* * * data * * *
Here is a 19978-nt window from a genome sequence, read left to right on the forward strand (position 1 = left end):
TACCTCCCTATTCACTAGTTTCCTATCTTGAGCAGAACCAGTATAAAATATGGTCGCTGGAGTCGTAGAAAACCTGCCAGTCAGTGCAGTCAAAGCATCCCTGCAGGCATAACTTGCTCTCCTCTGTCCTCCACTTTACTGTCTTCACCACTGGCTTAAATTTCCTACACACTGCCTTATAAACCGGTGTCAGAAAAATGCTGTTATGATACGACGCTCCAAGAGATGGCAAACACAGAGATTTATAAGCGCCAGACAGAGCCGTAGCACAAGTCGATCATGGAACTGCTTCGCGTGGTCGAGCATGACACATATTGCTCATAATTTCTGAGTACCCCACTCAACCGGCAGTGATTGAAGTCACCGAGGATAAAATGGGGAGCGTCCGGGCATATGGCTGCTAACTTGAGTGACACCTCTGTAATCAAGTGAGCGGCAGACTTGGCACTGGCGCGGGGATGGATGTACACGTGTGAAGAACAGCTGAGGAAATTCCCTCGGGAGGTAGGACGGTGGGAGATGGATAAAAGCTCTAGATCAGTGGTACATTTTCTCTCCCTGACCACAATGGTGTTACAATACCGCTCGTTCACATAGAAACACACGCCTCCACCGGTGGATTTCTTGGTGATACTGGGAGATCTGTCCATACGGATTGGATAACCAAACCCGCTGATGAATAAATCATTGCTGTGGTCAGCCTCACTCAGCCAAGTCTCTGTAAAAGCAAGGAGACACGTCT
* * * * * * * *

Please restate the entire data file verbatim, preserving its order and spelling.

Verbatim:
Here is a 19978-nt window from a genome sequence, read left to right on the forward strand (position 1 = left end):
TACCTCCCTATTCACTAGTTTCCTATCTTGAGCAGAACCAGTATAAAATATGGTCGCTGGAGTCGTAGAAAACCTGCCAGTCAGTGCAGTCAAAGCATCCCTGCAGGCATAACTTGCTCTCCTCTGTCCTCCACTTTACTGTCTTCACCACTGGCTTAAATTTCCTACACACTGCCTTATAAACCGGTGTCAGAAAAATGCTGTTATGATACGACGCTCCAAGAGATGGCAAACACAGAGATTTATAAGCGCCAGACAGAGCCGTAGCACAAGTCGATCATGGAACTGCTTCGCGTGGTCGAGCATGACACATATTGCTCATAATTTCTGAGTACCCCACTCAACCGGCAGTGATTGAAGTCACCGAGGATAAAATGGGGAGCGTCCGGGCATATGGCTGCTAACTTGAGTGACACCTCTGTAATCAAGTGAGCGGCAGACTTGGCACTGGCGCGGGGATGGATGTACACGTGTGAAGAACAGCTGAGGAAATTCCCTCGGGAGGTAGGACGGTGGGAGATGGATAAAAGCTCTAGATCAGTGGTACATTTTCTCTCCCTGACCACAATGGTGTTACAATACCGCTCGTTCACATAGAAACACACGCCTCCACCGGTGGATTTCTTGGTGATACTGGGAGATCTGTCCATACGGATTGGATAACCAAACCCGCTGATGAATAAATCATTGCTGTGGTCAGCCTCACTCAGCCAAGTCTCTGTAAAAGCAAGGAGACACGTCT